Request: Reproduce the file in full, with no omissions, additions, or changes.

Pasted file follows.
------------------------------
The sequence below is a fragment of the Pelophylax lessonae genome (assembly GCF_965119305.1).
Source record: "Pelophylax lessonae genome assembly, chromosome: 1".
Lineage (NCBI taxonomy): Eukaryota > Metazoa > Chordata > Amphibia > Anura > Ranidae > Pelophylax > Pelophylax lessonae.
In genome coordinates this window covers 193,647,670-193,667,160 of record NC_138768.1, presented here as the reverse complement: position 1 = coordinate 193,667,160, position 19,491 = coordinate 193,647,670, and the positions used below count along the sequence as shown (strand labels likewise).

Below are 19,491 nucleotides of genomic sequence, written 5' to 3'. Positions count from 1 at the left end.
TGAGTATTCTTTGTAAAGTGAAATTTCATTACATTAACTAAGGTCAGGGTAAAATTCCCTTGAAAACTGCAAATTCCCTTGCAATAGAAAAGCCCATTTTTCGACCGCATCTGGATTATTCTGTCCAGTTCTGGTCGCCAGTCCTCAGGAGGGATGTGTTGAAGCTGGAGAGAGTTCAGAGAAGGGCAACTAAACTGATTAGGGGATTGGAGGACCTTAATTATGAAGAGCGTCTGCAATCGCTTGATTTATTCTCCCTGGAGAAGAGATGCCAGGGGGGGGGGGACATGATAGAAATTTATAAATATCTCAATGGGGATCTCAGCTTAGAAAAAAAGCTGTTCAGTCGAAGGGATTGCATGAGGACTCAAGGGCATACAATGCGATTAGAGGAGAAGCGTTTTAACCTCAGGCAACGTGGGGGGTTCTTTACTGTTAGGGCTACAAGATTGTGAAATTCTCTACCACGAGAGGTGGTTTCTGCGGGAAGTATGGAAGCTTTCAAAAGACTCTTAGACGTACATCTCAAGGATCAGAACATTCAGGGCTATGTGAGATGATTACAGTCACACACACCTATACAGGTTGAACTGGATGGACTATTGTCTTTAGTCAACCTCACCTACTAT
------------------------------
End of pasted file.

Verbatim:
The sequence below is a fragment of the Pelophylax lessonae genome (assembly GCF_965119305.1).
Source record: "Pelophylax lessonae genome assembly, chromosome: 1".
Lineage (NCBI taxonomy): Eukaryota > Metazoa > Chordata > Amphibia > Anura > Ranidae > Pelophylax > Pelophylax lessonae.
In genome coordinates this window covers 193,647,670-193,667,160 of record NC_138768.1, presented here as the reverse complement: position 1 = coordinate 193,667,160, position 19,491 = coordinate 193,647,670, and the positions used below count along the sequence as shown (strand labels likewise).

Below are 19,491 nucleotides of genomic sequence, written 5' to 3'. Positions count from 1 at the left end.
TGAGTATTCTTTGTAAAGTGAAATTTCATTACATTAACTAAGGTCAGGGTAAAATTCCCTTGAAAACTGCAAATTCCCTTGCAATAGAAAAGCCCATTTTTCGACCGCATCTGGATTATTCTGTCCAGTTCTGGTCGCCAGTCCTCAGGAGGGATGTGTTGAAGCTGGAGAGAGTTCAGAGAAGGGCAACTAAACTGATTAGGGGATTGGAGGACCTTAATTATGAAGAGCGTCTGCAATCGCTTGATTTATTCTCCCTGGAGAAGAGATGCCAGGGGGGGGGGGACATGATAGAAATTTATAAATATCTCAATGGGGATCTCAGCTTAGAAAAAAAGCTGTTCAGTCGAAGGGATTGCATGAGGACTCAAGGGCATACAATGCGATTAGAGGAGAAGCGTTTTAACCTCAGGCAACGTGGGGGGTTCTTTACTGTTAGGGCTACAAGATTGTGAAATTCTCTACCACGAGAGGTGGTTTCTGCGGGAAGTATGGAAGCTTTCAAAAGACTCTTAGACGTACATCTCAAGGATCAGAACATTCAGGGCTATGTGAGATGATTACAGTCACACACACCTATACAGGTTGAACTGGATGGACTATTGTCTTTAGTCAACCTCACCTACTAT